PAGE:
Sacred today, as much as it was centuries ago, a mighty, lava-spewing volcano sits on the largest island of thousands that form a stringed archipelago in the Pacific. Tall and snow-capped, perfectly reflected in the waters below, Mount Fuji has lured travelers to its summit for thousands of years, maybe more. Hours before the sun peeks above the horizon, a young man stands on Japan’s highest crest, gasping for air, tired and victorious, as he takes in the sight.
“I climbed Mount Fuji to see the sunrise in Japan,” Ronnie Washington said. “It showed me I could push myself and have an adventurous life.” Washington traveled solo, even though he didn’t know the language or much about the country. “I learned self-sufficiency.”
A modern nomad, Washington has 25 countries under his belt and counting. His journeys zigzag at a whim: Japan today, Nicaragua and Italy some time before, back to Ghana soon. At 29, he has by happenstance become part of a movement that has continued to gain steam.
Washington’s 10-day adventure is just the stuff that is propelling the current black travel movementor traveling while black as some call it. Either way, it is an explosion of black bodies roaming across the globe to quench their collective wanderlust. And the number of black travelers has steadily risen since 2013, according to research by MMGY Global, a travel and hospitality marketing firm, whose slogan is “we inspire people to go places.”
African Americans are more intent on traveling and less prone to leave vacation days unused compared to other groups, MMGY Global reported in its 2015 Portrait of the American Traveler. “We’re going to see more African Americans traveling internationally,” Stephen Cohen, the firm’s vice president of insights, told Time that year.
“Over the last three years, the increase among African Americans has been pretty significant, going from an increase of about 3 [percentage] points, to 6 points, to 19 points this year,” Cohen added.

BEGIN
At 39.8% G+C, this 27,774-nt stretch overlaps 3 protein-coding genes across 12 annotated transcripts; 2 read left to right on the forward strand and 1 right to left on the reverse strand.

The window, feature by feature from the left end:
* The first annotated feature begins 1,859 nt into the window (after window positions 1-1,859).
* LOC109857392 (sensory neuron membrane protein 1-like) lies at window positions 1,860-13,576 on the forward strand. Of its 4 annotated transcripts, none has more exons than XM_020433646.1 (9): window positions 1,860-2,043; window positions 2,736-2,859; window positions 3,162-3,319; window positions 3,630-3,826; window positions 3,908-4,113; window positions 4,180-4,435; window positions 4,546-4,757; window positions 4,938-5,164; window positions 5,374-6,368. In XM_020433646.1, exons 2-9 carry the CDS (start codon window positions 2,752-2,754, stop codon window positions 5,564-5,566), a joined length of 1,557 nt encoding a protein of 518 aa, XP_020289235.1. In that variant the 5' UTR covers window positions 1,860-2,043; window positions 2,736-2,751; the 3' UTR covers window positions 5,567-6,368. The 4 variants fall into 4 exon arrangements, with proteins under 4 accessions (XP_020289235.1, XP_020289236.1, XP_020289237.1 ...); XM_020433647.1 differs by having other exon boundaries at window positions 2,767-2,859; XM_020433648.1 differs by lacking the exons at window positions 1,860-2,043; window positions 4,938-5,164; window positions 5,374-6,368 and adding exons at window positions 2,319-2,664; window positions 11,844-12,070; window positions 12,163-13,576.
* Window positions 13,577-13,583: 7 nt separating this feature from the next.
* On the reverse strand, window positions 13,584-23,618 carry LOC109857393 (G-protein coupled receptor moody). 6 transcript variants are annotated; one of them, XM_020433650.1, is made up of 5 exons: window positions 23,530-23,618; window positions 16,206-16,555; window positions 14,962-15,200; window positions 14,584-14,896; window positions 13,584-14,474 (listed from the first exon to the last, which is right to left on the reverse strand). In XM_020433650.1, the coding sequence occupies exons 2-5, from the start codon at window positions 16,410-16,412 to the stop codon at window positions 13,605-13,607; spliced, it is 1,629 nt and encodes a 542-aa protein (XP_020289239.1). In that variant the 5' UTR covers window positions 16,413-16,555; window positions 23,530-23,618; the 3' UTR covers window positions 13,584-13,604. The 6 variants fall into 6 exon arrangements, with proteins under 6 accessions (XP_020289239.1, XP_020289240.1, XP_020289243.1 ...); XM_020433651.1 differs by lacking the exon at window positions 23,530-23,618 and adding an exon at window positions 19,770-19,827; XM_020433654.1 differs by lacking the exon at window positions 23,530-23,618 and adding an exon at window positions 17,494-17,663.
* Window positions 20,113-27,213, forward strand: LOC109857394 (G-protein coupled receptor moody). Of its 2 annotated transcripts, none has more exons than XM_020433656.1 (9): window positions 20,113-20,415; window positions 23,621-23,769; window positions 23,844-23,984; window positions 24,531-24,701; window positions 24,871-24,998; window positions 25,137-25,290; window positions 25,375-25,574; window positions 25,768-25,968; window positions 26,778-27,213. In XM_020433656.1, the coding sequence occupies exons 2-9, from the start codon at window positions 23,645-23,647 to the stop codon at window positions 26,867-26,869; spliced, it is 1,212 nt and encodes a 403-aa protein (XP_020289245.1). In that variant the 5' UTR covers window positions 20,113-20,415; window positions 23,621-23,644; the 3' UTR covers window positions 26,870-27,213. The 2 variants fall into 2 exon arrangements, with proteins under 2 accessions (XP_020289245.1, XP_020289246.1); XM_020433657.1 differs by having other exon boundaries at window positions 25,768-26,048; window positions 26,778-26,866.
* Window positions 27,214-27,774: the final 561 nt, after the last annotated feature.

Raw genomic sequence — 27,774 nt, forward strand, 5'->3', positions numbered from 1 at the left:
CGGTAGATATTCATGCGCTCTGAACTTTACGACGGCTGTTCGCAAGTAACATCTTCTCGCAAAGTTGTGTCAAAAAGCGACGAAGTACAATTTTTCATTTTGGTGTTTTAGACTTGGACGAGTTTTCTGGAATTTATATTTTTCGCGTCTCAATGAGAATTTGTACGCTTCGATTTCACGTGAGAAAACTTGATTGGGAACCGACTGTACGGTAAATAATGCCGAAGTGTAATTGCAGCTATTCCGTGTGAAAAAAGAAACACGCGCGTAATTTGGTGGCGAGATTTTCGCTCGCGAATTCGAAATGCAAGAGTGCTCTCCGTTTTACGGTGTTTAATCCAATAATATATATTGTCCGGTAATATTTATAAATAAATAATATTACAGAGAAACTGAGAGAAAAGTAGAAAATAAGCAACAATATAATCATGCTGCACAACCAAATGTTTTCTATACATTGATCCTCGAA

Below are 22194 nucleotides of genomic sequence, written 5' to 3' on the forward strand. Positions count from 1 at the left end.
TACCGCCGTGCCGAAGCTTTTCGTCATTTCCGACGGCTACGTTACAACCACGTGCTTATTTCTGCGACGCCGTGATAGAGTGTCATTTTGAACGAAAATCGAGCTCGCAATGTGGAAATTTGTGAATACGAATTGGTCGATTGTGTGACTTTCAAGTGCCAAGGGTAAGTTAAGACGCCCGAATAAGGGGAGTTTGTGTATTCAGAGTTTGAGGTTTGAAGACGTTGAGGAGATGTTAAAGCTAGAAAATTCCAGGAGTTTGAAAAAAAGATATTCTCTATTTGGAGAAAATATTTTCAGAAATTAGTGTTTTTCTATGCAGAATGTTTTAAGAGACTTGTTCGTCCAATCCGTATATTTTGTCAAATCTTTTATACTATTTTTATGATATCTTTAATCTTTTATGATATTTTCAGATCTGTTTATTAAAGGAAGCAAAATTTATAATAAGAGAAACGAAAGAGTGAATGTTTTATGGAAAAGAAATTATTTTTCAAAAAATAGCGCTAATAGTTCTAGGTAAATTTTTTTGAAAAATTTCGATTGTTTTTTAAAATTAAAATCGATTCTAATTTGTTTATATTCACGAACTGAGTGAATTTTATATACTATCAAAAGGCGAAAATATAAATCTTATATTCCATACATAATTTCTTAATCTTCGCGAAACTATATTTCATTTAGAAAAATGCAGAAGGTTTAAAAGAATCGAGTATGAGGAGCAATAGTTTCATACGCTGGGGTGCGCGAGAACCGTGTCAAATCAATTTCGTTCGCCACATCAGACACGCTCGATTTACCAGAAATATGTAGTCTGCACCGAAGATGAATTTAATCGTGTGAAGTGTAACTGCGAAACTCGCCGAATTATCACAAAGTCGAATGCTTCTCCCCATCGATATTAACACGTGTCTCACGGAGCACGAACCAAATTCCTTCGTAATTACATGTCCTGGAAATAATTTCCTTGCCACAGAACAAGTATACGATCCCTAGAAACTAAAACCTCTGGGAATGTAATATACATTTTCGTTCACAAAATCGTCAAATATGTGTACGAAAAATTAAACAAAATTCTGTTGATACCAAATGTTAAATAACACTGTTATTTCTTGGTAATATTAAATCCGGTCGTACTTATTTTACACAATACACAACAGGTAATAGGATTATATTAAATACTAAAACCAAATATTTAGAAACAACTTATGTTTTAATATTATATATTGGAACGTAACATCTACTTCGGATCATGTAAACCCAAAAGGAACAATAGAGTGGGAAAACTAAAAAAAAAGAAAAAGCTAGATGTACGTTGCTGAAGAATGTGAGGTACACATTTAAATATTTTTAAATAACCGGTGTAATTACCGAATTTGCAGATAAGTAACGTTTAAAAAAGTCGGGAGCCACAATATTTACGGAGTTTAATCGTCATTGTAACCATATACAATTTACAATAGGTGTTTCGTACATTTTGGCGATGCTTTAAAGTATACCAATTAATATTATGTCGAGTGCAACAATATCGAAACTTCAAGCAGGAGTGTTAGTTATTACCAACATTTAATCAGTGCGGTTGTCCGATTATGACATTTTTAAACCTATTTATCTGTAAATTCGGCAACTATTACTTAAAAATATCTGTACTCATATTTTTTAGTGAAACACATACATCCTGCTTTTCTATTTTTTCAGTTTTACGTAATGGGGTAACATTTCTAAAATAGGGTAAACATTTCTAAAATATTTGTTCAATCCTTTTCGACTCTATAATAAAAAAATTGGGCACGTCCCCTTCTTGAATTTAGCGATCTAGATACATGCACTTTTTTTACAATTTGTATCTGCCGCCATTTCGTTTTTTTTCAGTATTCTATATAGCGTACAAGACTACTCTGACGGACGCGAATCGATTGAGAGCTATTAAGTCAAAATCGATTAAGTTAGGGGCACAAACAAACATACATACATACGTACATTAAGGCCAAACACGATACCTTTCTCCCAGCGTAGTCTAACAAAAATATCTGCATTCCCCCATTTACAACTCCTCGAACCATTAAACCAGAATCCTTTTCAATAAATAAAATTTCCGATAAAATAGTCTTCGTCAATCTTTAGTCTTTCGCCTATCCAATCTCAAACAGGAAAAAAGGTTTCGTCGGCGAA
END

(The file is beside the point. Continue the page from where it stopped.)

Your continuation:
While international travel is predicted to decrease overall for Americans, millennial families – the largest demographic of black international travelers – is expected to increase in spending by 8 percent.
Another market research firm called Mandala Research created the African American Traveler Report in 2010, focusing on “demographics and trip planning statistics.” The 2017 report expanded the research “into behaviors and penchants” of black travelers to provide a better understanding on how to best market to the population.
Washington is just one of these black travelers; they are spurring an entire industry to take stock and try to figure out just how to accommodate the growing cohort of globetrotters. The zeal of these young black millennials is changing the world.
But the road to international travel for Washington was not always so accessible and cavalier in thought. “I didn’t go internationally till right after undergrad, and felt I was a little late from some of my peers,” he said. While at Morehouse College, he interned on Wall Street and witnessed intangible benefits of travel. His peers – mostly white students from Ivy League schools – could compare travel notes with supervisors and had a leg up.
“Connections that other interns could make with bosses because of points of conversation I didn’t have [were] frustrating, and I felt like I was behind,” Washington said. “They were more well-equipped.”
Even though he wanted to broaden his perspective and share in conversations that travel seemed to offer, he could not afford it and began to long for it.
Beyond financial resources, Washington had another point of trepidation about international travel. “I didn’t know how I would be received,” he said. As a black man in America, he was unsure how welcoming the rest of the world would be; especially, as he and his best friend prepared for a backpack trip after graduation through Western Europe.